Peas are really close, and it will be a last-minute decision whether we’ll have them for sale this week. A sunny day Friday may push them fast enough to be ready. Probably a few pints of the earliest ones, with more coming on strong.

We’ll also have one more batch of our nice saute mix from last week, including baby kale, baby tat soi, pea shoots, beet greens, and so on.

Finally, we’ll have the last round of radish harvest until fall. If you’ve enjoyed our young heirloom mixes, this is the last chance to get them.

Fresh fish with farm produce

Joanna and I have recently started working our way back into fishing, something I used to do a lot of growing up, and on/off ever since. As a teenager, I spent a lot of days riding my bike to a railroad bridge about 5 miles from my house to fish and watch trains; I also did a fair bit of fishing while camping and canoeing on various family trips. We’ve been having fun getting back into the habit as a quick way to take a break while potentially producing something worthwhile.

We had a great meal recently which really highlighted both the taste of truly fresh fish and all the seasonal items we have to complement it right now. We brought home six bluegills from Lick Creek Conservation Area, a nice, quiet, wooded impoundment just a few miles away. After cleaning these up, I preheated the oven to 450 while melting some butter with chopped tarragon and chives. When the oven was ready, I put a bit of oil in two glass baking dishes, arranged the fish, sprinkled with salt, and drizzled on the butter mixture. I then baked the fish for about 9 minutes until they were flaky but still moist.

Served on a bed of fresh lettuce with the butter/herb sauce drizzled on, these were fantastic (if bony). The rest of the meal (not pictured) featured a salad of our fresh greens and radishes and fresh-made bread with our strawberry jam. This was a really easy meal to do with the fresh chives, tarragon, lettuce, and radishes on hand, all of which we sell at the market. If you’re not into fishing, it would be a great way to serve Troutdale’s fresh spring-raised trout or any other fish. Come by the stand on Saturday and try it yourself!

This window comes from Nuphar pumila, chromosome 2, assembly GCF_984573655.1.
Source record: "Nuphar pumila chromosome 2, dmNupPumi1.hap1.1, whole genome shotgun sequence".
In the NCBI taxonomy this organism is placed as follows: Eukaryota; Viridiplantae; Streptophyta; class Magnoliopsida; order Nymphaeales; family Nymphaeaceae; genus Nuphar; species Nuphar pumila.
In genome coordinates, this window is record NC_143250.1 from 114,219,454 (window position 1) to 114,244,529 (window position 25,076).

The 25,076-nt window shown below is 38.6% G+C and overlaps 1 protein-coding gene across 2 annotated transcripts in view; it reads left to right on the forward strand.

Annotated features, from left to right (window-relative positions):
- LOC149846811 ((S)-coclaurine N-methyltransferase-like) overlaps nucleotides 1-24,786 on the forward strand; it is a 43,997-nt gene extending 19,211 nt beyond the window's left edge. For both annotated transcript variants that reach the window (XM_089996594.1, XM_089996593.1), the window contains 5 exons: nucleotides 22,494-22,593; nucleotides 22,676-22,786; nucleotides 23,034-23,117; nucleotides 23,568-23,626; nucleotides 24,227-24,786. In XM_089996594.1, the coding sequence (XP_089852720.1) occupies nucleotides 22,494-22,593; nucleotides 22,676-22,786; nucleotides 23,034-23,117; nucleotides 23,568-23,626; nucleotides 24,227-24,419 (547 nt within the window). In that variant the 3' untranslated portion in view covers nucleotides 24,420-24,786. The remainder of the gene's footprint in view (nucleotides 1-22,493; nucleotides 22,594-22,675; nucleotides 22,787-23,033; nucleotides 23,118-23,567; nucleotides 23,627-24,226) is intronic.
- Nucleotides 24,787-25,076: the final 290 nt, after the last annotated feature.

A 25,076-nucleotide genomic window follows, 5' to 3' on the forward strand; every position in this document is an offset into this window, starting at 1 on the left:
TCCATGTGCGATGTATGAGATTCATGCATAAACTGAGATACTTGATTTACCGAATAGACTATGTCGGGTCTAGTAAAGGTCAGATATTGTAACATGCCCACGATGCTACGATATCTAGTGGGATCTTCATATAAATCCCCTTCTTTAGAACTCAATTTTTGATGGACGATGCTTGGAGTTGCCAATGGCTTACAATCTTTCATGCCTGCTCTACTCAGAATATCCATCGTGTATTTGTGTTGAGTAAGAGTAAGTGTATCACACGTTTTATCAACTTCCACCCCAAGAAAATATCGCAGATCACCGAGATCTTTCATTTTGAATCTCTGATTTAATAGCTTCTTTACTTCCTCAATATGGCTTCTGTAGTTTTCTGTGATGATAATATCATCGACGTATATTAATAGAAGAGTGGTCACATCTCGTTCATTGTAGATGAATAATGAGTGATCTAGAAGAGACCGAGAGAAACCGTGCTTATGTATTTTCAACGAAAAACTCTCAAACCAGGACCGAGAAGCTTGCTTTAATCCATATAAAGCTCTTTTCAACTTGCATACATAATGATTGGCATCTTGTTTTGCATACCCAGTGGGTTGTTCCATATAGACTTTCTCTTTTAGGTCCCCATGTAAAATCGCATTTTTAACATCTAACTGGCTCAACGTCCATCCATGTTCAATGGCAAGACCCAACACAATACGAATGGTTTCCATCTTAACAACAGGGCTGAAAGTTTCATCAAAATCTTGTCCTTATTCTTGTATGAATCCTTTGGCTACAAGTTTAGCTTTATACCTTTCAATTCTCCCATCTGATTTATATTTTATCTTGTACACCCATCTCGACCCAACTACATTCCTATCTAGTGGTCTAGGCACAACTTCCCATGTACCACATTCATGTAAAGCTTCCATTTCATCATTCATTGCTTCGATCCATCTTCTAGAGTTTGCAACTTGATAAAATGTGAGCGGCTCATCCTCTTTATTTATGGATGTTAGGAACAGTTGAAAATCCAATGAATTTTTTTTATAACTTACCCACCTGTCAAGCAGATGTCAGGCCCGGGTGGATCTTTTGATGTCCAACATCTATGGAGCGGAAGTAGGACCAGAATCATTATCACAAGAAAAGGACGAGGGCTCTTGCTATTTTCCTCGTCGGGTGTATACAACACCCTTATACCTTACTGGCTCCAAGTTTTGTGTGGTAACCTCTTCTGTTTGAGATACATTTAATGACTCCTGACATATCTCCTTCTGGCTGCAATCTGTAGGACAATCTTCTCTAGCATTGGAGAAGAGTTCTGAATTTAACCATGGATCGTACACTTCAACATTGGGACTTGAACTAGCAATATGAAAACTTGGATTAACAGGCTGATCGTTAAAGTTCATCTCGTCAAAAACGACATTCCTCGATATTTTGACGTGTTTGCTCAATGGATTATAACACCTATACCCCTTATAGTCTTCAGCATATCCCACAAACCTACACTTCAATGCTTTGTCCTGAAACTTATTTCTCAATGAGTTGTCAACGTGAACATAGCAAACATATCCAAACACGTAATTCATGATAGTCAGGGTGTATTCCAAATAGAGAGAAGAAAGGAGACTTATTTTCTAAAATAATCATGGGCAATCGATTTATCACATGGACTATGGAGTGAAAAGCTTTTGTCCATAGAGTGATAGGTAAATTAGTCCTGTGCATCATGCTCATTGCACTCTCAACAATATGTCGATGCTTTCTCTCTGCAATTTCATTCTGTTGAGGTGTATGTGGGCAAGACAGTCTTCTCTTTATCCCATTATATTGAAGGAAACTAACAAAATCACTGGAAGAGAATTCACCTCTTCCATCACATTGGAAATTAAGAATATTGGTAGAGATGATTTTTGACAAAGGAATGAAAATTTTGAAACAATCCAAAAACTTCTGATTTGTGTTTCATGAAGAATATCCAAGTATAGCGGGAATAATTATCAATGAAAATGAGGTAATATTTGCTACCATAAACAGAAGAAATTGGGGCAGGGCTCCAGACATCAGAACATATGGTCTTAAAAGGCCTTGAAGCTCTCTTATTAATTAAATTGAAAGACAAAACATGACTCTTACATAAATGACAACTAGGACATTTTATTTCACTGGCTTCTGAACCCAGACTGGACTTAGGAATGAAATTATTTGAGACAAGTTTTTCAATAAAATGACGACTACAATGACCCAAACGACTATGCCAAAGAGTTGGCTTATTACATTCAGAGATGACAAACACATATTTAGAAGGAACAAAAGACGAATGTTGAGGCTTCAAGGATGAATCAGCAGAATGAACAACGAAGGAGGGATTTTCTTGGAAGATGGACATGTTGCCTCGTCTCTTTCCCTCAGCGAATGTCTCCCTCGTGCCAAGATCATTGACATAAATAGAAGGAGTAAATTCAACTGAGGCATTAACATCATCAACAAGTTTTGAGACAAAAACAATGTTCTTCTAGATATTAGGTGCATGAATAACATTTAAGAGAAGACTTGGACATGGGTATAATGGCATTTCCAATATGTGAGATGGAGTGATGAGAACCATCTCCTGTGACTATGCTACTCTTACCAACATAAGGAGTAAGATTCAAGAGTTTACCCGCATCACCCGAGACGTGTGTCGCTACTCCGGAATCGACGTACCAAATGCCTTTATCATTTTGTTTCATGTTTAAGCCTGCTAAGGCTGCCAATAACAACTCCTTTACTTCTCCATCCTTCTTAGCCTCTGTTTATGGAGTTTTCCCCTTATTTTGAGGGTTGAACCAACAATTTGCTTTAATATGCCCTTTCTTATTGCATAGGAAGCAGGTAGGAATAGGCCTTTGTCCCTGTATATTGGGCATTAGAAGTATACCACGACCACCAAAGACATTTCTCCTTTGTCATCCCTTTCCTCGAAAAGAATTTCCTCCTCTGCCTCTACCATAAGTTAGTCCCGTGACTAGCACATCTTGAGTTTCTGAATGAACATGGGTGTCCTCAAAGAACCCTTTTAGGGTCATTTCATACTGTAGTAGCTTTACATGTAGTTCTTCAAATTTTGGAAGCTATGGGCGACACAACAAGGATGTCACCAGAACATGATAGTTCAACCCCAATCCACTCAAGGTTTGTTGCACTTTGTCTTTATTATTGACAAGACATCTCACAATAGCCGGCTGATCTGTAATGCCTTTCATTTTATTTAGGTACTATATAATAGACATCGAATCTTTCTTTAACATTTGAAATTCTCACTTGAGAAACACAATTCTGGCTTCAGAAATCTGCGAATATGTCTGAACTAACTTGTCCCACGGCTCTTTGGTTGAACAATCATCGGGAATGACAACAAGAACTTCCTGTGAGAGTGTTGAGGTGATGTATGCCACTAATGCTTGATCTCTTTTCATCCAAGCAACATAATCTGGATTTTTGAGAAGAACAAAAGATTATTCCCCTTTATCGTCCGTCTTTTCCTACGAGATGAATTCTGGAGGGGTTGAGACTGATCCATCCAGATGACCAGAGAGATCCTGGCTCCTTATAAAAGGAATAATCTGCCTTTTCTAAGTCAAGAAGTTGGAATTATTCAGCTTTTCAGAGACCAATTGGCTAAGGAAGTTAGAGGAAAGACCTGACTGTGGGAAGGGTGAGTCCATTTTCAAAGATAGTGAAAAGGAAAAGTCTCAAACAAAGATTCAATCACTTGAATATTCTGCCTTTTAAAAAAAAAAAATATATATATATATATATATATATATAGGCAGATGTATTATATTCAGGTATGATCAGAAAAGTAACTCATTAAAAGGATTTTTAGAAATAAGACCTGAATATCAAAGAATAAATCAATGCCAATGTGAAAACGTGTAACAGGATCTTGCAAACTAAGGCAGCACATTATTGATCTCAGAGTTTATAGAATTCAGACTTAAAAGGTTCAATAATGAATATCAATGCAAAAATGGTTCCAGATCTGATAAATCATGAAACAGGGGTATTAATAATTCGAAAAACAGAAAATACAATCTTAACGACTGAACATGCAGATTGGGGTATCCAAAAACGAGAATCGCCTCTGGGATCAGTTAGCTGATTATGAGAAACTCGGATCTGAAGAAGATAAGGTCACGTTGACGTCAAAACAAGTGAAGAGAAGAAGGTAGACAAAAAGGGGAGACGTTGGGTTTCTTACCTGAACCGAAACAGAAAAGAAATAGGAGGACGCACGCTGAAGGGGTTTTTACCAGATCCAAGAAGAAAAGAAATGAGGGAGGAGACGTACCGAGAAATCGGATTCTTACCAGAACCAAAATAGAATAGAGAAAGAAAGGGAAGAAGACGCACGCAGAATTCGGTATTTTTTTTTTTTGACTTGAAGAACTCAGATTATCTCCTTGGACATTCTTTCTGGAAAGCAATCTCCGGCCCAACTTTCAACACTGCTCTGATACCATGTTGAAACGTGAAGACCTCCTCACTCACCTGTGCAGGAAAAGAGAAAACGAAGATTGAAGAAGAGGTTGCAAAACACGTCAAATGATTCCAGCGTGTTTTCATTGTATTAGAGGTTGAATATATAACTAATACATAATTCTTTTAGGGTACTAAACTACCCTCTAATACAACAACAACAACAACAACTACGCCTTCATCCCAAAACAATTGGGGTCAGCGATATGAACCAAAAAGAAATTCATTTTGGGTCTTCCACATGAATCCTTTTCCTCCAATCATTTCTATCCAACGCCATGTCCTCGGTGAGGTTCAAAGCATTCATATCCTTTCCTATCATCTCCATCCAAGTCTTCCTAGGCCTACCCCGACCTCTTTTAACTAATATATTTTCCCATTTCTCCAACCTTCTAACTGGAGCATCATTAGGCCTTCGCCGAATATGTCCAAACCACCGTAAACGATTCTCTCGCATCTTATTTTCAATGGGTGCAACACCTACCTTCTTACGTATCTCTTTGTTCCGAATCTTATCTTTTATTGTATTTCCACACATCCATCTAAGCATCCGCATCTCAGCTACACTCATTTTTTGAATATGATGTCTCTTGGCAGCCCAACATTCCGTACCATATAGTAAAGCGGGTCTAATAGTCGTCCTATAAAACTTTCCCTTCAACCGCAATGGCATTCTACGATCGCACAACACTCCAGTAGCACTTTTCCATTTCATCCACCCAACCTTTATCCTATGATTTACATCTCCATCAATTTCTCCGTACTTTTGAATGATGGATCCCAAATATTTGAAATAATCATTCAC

The joys of a prep shed

We’ve been able to use our new prep shed for the past few weeks, and boy is it an improvement. Though I only have half the roof on, and haven’t started the walls, we’ve got the first sink, counter, and table set up allowing us to wash and pack produce in a proper setting. It’s made a huge difference to our efficiency to not have to haul all the produce up to the house.

Above is a basic view through the shed back into the market garden. Produce comes in from the east, often harvested directly into tubs of cold water (in the case of lettuce, greens, radishes, and so on). We can then wash and sort items on the steel table in foreground (purchased for a song at a restaurant auction) before packing into lidded containers that are stored at proper temperature in old refrigerators until market.

Above is part of last week’s radish harvest in progress. I’ve washed and sorted all six varieties, and am about to start building the diverse bundles that customers have found very attractive and interesting. Doing this kind of work outdoors yet under shade and protection is just fantastic. When the shed is truly finished, we’ll have a series of stations like this, along with a great deal of shelving and storage space for produce, tools, and more. Having this close workspace also improves the quality of the produce, as we can get it chilled, washed, and packed that much faster, thus ensuring the long shelf life that folks have repeatedly told us our produce provides. Good stuff all around. Plus, made from all on-farm cedar lumber, it just looks danged pretty.

Market garden update

After yesterday’s long post about the big field, here’s the latest view of the market garden. Peas and garlic scapes are forming, and we expect to have the latter at market next Saturday. Pole beans are starting in the upper left corner, as are zucchini under the row cover in right-center. Beets are still taking forever, while the later lettuce heads are in their final growth in various beds. Sweet potatoes will be soon be going in the four radish beds at center-left.

We’re battling a frustrating fungus on our tomato and pepper starts, which resembles the common damping-off disease but is far more persistant and less responsive to normal measures. We resorted to direct-seeding some tomatoes recently just to make sure we had a backup if too many starts die. But we hope to have many of the farther beds in the photo above full of tomatoes and peppers by mid-late summer.